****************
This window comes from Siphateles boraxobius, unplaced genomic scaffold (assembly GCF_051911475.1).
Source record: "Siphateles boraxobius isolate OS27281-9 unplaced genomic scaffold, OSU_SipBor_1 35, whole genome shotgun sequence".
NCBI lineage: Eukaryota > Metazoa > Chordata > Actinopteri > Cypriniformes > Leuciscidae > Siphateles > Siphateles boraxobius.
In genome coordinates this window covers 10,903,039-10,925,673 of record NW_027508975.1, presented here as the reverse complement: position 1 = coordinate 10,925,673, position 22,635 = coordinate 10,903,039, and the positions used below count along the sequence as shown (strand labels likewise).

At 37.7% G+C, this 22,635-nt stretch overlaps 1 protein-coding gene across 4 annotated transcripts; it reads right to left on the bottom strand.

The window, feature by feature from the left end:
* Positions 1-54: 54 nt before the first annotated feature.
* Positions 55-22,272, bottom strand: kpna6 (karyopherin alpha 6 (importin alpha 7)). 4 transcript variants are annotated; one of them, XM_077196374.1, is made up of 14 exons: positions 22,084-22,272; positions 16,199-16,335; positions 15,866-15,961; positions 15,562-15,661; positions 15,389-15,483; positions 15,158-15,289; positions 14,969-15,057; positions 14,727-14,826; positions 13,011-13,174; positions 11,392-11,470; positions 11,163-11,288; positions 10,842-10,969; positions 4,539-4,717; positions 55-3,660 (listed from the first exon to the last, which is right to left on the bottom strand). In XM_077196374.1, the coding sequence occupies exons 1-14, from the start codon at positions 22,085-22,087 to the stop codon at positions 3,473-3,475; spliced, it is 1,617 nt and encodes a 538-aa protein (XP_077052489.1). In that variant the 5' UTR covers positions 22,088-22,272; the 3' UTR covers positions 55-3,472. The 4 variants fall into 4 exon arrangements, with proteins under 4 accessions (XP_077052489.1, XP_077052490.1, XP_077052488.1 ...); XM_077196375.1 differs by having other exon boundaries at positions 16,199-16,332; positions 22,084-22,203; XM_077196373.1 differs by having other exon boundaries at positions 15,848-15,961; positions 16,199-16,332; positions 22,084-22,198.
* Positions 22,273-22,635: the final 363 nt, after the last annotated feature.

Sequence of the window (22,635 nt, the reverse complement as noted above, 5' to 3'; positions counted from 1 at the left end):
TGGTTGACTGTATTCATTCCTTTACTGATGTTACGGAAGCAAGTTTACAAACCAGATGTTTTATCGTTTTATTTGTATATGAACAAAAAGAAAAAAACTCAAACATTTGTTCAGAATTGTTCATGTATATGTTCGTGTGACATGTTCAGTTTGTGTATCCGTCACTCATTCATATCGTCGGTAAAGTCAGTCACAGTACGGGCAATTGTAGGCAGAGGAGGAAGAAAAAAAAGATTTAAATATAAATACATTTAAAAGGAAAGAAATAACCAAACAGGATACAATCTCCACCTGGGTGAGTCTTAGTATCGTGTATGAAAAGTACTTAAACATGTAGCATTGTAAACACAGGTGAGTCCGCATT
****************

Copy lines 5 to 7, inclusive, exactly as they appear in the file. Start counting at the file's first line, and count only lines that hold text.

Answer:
At 37.7% G+C, this 22,635-nt stretch overlaps 1 protein-coding gene across 4 annotated transcripts; it reads right to left on the bottom strand.

The window, feature by feature from the left end:
* Positions 1-54: 54 nt before the first annotated feature.